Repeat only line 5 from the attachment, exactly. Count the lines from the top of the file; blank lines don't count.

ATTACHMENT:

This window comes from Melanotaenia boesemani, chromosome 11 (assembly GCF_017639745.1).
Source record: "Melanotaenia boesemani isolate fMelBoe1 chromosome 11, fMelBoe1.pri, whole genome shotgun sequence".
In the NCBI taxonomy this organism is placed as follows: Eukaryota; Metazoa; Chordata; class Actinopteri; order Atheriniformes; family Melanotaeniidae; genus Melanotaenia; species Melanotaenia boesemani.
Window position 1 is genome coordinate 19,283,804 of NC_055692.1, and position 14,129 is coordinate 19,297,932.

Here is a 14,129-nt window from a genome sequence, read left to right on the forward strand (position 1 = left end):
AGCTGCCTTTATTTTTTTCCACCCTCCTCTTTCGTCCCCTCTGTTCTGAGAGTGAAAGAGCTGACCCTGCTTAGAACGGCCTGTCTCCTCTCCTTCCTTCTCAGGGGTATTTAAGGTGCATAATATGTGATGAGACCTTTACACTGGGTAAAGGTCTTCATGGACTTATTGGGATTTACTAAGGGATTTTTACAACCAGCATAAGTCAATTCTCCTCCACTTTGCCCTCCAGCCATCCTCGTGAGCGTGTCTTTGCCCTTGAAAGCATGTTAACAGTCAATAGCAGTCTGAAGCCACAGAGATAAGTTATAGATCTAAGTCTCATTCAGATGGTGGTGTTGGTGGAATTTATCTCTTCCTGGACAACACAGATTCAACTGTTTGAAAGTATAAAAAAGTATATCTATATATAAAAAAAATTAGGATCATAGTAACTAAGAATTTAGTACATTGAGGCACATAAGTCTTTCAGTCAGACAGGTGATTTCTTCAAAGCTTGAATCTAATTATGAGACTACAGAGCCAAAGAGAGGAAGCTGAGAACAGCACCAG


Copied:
Here is a 14,129-nt window from a genome sequence, read left to right on the forward strand (position 1 = left end):